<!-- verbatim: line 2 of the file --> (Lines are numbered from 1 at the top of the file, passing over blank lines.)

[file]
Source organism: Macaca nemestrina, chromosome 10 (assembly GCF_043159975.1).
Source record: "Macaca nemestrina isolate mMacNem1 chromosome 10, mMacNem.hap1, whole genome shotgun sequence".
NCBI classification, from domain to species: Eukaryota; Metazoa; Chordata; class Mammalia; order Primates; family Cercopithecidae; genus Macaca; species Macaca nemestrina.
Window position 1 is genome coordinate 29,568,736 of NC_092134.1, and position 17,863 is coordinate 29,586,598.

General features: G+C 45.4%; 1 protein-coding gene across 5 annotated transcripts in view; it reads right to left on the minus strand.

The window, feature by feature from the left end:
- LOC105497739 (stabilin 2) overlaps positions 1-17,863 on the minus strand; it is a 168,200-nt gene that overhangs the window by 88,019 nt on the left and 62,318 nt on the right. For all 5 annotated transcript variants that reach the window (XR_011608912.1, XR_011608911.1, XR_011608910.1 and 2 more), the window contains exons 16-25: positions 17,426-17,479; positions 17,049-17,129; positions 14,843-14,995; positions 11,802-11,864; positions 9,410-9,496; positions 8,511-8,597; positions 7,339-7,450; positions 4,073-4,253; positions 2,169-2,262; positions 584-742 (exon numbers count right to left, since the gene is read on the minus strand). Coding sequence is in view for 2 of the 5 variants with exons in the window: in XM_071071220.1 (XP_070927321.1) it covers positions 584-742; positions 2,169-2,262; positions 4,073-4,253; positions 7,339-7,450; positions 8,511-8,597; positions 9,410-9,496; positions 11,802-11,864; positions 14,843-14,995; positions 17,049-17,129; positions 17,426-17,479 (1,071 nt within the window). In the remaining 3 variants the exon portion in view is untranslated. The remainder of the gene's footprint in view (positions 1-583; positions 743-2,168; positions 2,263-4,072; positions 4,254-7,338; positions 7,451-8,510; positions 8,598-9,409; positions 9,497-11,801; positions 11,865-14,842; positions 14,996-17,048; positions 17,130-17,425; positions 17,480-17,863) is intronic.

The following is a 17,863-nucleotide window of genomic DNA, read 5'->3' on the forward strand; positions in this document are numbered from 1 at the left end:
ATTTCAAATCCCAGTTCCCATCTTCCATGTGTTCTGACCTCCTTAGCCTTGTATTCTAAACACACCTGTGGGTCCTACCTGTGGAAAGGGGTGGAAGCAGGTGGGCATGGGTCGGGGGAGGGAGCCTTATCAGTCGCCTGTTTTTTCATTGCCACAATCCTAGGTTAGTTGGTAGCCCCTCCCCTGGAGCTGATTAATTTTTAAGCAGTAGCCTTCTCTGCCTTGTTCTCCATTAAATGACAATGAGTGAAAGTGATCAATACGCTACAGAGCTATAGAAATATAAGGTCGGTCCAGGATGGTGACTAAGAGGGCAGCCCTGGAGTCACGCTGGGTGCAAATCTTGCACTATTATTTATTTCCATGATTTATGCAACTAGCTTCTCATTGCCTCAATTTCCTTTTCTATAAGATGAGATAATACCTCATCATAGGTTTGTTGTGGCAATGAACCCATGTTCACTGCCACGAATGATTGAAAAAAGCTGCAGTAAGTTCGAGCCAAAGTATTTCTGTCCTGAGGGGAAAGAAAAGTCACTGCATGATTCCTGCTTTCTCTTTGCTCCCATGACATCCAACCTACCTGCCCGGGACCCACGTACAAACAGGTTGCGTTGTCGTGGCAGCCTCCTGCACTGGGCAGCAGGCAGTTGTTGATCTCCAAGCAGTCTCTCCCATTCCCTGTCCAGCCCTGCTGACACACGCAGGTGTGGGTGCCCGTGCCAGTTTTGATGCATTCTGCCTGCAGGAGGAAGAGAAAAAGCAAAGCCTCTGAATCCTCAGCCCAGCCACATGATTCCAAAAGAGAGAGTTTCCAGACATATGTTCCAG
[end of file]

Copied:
Source record: "Macaca nemestrina isolate mMacNem1 chromosome 10, mMacNem.hap1, whole genome shotgun sequence".